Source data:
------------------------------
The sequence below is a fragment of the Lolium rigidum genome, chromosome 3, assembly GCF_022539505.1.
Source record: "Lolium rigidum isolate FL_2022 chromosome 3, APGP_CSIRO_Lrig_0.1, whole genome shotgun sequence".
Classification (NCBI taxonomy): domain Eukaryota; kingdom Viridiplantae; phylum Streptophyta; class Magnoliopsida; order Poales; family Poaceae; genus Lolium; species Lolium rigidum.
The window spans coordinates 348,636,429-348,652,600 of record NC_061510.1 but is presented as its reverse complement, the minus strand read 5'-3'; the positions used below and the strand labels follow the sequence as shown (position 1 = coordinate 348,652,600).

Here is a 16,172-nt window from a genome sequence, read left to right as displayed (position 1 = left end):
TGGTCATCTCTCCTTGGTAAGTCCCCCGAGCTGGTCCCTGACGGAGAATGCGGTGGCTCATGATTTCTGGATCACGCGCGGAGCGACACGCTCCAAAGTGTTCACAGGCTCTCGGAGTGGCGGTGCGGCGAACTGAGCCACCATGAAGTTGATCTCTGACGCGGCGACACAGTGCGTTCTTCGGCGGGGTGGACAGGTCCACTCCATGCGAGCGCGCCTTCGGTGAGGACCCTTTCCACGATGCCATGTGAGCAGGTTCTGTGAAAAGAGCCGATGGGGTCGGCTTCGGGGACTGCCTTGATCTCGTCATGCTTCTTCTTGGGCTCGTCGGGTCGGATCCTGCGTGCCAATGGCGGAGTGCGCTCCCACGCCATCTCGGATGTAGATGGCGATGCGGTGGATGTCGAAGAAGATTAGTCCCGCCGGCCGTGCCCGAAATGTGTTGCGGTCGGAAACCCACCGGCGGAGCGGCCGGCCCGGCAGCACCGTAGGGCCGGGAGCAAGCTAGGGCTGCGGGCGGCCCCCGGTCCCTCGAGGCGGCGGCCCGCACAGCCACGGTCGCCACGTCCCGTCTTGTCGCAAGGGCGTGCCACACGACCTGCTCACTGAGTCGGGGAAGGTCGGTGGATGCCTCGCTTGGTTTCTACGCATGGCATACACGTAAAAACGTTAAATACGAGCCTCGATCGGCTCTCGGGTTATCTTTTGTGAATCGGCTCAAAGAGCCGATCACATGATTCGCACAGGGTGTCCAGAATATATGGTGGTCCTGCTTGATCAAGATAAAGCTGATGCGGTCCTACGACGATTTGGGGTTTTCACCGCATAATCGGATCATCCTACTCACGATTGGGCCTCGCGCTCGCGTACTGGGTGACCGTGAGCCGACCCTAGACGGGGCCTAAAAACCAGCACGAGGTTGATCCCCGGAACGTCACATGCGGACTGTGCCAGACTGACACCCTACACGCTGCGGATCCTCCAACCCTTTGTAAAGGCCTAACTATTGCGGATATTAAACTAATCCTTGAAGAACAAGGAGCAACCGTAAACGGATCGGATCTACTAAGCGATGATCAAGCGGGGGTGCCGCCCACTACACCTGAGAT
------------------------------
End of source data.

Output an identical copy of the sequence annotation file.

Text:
The sequence below is a fragment of the Lolium rigidum genome, chromosome 3, assembly GCF_022539505.1.
Source record: "Lolium rigidum isolate FL_2022 chromosome 3, APGP_CSIRO_Lrig_0.1, whole genome shotgun sequence".
Classification (NCBI taxonomy): domain Eukaryota; kingdom Viridiplantae; phylum Streptophyta; class Magnoliopsida; order Poales; family Poaceae; genus Lolium; species Lolium rigidum.
The window spans coordinates 348,636,429-348,652,600 of record NC_061510.1 but is presented as its reverse complement, the minus strand read 5'-3'; the positions used below and the strand labels follow the sequence as shown (position 1 = coordinate 348,652,600).

Here is a 16,172-nt window from a genome sequence, read left to right as displayed (position 1 = left end):
TGGTCATCTCTCCTTGGTAAGTCCCCCGAGCTGGTCCCTGACGGAGAATGCGGTGGCTCATGATTTCTGGATCACGCGCGGAGCGACACGCTCCAAAGTGTTCACAGGCTCTCGGAGTGGCGGTGCGGCGAACTGAGCCACCATGAAGTTGATCTCTGACGCGGCGACACAGTGCGTTCTTCGGCGGGGTGGACAGGTCCACTCCATGCGAGCGCGCCTTCGGTGAGGACCCTTTCCACGATGCCATGTGAGCAGGTTCTGTGAAAAGAGCCGATGGGGTCGGCTTCGGGGACTGCCTTGATCTCGTCATGCTTCTTCTTGGGCTCGTCGGGTCGGATCCTGCGTGCCAATGGCGGAGTGCGCTCCCACGCCATCTCGGATGTAGATGGCGATGCGGTGGATGTCGAAGAAGATTAGTCCCGCCGGCCGTGCCCGAAATGTGTTGCGGTCGGAAACCCACCGGCGGAGCGGCCGGCCCGGCAGCACCGTAGGGCCGGGAGCAAGCTAGGGCTGCGGGCGGCCCCCGGTCCCTCGAGGCGGCGGCCCGCACAGCCACGGTCGCCACGTCCCGTCTTGTCGCAAGGGCGTGCCACACGACCTGCTCACTGAGTCGGGGAAGGTCGGTGGATGCCTCGCTTGGTTTCTACGCATGGCATACACGTAAAAACGTTAAATACGAGCCTCGATCGGCTCTCGGGTTATCTTTTGTGAATCGGCTCAAAGAGCCGATCACATGATTCGCACAGGGTGTCCAGAATATATGGTGGTCCTGCTTGATCAAGATAAAGCTGATGCGGTCCTACGACGATTTGGGGTTTTCACCGCATAATCGGATCATCCTACTCACGATTGGGCCTCGCGCTCGCGTACTGGGTGACCGTGAGCCGACCCTAGACGGGGCCTAAAAACCAGCACGAGGTTGATCCCCGGAACGTCACATGCGGACTGTGCCAGACTGACACCCTACACGCTGCGGATCCTCCAACCCTTTGTAAAGGCCTAACTATTGCGGATATTAAACTAATCCTTGAAGAACAAGGAGCAACCGTAAACGGATCGGATCTACTAAGCGATGATCAAGCGGGGGTGCCGCCCACTACACCTGAGAT